When I was a kid there was an advertising campaign that encouraged a
generation of Americans to see the USA in your Chevrolet. To ensure that we got the message there were two fellows named Buzz and Todd whose adventures played out each week on television. They drove a Chevrolet Corvette, and even though few episodes were actually filmed on U.S. 66, the show immortalized Route 66.
For several generations, a simple slogan inspired people to aspire to own a premier luxury automobile – Ask The Man Who Owns One. The slogan served Packard well for decades.
With the passing of years automotive slogans often serve a secondary purpose as windows into a rapidly changing world where the horse drawn wagon or carriage were still in competition with the automobile. Consider the advertising campaign for the Jackson manufactured in Jackson, Michigan. What does it say about road conditions when a company advertises that “No Hill Is To Steep, No Sand To Deep” if you own a Jackson? The Allen was billed as, “The King of Hill Climbers.” The Maytag was, “The Hill Climber.”
Studebaker was billed as “The Automobile With A Reputation Behind It.” The company did have a long reputation for the manufacture of wheeled vehicles, for innovation, and for innovative styling. Consider this, the company promoted its 1952 models as a century of Studebaker! In the mid 19th century, Studebaker was the largest manufacturer of wheeled vehicle in the world. Among the companies first forays into automobile manufacturing was an electric designed by Thomas Edison.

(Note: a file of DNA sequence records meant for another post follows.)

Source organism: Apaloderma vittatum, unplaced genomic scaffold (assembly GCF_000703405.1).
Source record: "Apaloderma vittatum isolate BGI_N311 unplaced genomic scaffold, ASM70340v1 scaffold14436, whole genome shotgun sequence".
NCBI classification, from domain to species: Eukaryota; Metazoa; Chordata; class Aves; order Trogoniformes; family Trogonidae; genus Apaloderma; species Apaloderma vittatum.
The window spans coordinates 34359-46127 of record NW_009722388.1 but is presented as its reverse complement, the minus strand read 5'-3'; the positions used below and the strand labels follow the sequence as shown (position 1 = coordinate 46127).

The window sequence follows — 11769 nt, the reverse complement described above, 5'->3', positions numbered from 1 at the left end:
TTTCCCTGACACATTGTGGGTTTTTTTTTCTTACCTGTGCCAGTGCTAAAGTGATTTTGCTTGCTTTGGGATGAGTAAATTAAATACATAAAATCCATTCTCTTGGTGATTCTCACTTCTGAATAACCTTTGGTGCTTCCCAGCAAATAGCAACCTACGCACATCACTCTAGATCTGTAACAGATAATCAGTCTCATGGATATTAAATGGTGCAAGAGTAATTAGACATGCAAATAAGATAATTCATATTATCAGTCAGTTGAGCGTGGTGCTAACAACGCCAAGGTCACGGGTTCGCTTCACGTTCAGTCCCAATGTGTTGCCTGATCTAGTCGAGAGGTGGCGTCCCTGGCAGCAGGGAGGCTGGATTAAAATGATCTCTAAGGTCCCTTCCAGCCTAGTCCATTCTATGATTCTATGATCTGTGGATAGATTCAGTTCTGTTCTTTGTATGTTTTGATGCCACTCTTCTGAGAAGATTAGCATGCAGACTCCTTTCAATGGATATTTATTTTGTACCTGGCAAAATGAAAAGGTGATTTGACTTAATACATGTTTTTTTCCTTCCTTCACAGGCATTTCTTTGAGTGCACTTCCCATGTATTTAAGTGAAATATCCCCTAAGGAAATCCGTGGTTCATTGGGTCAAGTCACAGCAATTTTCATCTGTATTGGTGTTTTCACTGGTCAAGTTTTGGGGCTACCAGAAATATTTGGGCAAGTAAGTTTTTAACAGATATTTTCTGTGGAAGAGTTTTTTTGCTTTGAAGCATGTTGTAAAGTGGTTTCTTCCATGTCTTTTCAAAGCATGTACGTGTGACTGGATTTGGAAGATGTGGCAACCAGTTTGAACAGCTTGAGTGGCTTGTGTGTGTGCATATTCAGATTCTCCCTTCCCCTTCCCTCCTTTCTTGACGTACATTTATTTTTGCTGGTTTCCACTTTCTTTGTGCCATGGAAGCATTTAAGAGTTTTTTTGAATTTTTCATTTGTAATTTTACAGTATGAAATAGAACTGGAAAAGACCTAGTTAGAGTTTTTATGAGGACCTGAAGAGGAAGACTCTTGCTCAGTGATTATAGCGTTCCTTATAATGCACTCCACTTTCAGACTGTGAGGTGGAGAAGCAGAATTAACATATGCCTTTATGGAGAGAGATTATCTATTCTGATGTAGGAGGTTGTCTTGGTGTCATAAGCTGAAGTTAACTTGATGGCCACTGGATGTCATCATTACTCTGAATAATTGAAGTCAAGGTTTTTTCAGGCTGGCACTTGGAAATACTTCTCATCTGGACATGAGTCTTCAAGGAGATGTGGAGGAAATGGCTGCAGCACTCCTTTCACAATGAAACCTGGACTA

The Rickenbaker was a “Car Worthy of the Name.” At the time of its manufacture the Rickenbaker names was as well known as Dale Earnhardt or John McCain to future generations. Edward Rickenbacker was an American fighter pilot in WWI with a larger than life reputation based on fact as he was a Medal of Honor recipient. He was also a daring race car driver, automotive designer, golf champion, and a pioneer in aviation development.
Some of the early slogans leave you scratching your head in wonder. The Cartercar was the car with “No Clutch to Slip, No Gears to Strip.” The Durant was “Just A Real Good Car.” The Premier was the car with an “Aluminum Six With Magnetic Gear Shift.” The Martin was the “Little Brother of the Aeroplane.” The King was a “Car of No Regrets.” Dodge was simply “Dependable.” The Elmore was “The Car That Has No Valves.” The Gearless was “A Common Sense Car With No Tender of Delicate Parts.”
And then there are the slogans and advertising campaigns that are delightfully simple. “Ride in A Glide And Then Decide.” The Star was “Worth The Money.” The Pope-Toledo was the “Quiet Mile A Minute Car.”
Even among automotive enthusiasts, the marketing campaigns and slogans that enabled the companies to compete with GM and Ford are less than historic footnotes. If you are looking for some interesting history, I suggest looking into the world of automotive advertisement, especially in the years before the dominance of the automobile was assured.